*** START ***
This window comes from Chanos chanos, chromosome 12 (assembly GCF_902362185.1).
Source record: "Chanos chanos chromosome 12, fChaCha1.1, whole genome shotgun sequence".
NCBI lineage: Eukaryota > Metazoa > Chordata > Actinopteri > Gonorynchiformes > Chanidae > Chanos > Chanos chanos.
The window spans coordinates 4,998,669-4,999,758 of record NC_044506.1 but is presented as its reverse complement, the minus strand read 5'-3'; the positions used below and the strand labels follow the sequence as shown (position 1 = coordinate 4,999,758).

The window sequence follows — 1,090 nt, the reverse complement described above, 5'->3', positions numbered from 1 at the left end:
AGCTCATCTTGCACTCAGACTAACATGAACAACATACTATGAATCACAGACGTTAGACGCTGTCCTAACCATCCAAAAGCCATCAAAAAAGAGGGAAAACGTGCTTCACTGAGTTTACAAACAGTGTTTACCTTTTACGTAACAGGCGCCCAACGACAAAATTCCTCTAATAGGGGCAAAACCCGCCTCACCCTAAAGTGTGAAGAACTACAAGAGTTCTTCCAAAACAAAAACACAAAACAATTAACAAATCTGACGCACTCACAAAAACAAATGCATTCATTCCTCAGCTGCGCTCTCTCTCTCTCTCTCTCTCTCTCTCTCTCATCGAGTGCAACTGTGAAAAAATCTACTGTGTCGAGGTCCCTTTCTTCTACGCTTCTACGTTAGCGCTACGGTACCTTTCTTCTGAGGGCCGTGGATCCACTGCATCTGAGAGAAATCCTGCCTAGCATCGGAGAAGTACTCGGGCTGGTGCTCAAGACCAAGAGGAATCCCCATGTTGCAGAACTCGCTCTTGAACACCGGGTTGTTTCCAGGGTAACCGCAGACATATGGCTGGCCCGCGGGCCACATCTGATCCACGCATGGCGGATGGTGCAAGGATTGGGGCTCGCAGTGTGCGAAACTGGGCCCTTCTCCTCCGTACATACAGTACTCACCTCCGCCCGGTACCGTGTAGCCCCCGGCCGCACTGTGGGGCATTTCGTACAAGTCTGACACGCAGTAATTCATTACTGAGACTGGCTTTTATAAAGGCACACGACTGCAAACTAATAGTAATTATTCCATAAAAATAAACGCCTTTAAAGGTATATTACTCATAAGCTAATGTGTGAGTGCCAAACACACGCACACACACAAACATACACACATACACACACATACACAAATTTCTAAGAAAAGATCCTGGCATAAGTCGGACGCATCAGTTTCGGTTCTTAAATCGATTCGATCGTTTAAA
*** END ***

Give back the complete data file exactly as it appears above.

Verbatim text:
This window comes from Chanos chanos, chromosome 12 (assembly GCF_902362185.1).
Source record: "Chanos chanos chromosome 12, fChaCha1.1, whole genome shotgun sequence".
NCBI lineage: Eukaryota > Metazoa > Chordata > Actinopteri > Gonorynchiformes > Chanidae > Chanos > Chanos chanos.
The window spans coordinates 4,998,669-4,999,758 of record NC_044506.1 but is presented as its reverse complement, the minus strand read 5'-3'; the positions used below and the strand labels follow the sequence as shown (position 1 = coordinate 4,999,758).

The window sequence follows — 1,090 nt, the reverse complement described above, 5'->3', positions numbered from 1 at the left end:
AGCTCATCTTGCACTCAGACTAACATGAACAACATACTATGAATCACAGACGTTAGACGCTGTCCTAACCATCCAAAAGCCATCAAAAAAGAGGGAAAACGTGCTTCACTGAGTTTACAAACAGTGTTTACCTTTTACGTAACAGGCGCCCAACGACAAAATTCCTCTAATAGGGGCAAAACCCGCCTCACCCTAAAGTGTGAAGAACTACAAGAGTTCTTCCAAAACAAAAACACAAAACAATTAACAAATCTGACGCACTCACAAAAACAAATGCATTCATTCCTCAGCTGCGCTCTCTCTCTCTCTCTCTCTCTCTCTCTCTCATCGAGTGCAACTGTGAAAAAATCTACTGTGTCGAGGTCCCTTTCTTCTACGCTTCTACGTTAGCGCTACGGTACCTTTCTTCTGAGGGCCGTGGATCCACTGCATCTGAGAGAAATCCTGCCTAGCATCGGAGAAGTACTCGGGCTGGTGCTCAAGACCAAGAGGAATCCCCATGTTGCAGAACTCGCTCTTGAACACCGGGTTGTTTCCAGGGTAACCGCAGACATATGGCTGGCCCGCGGGCCACATCTGATCCACGCATGGCGGATGGTGCAAGGATTGGGGCTCGCAGTGTGCGAAACTGGGCCCTTCTCCTCCGTACATACAGTACTCACCTCCGCCCGGTACCGTGTAGCCCCCGGCCGCACTGTGGGGCATTTCGTACAAGTCTGACACGCAGTAATTCATTACTGAGACTGGCTTTTATAAAGGCACACGACTGCAAACTAATAGTAATTATTCCATAAAAATAAACGCCTTTAAAGGTATATTACTCATAAGCTAATGTGTGAGTGCCAAACACACGCACACACACAAACATACACACATACACACACATACACAAATTTCTAAGAAAAGATCCTGGCATAAGTCGGACGCATCAGTTTCGGTTCTTAAATCGATTCGATCGTTTAAA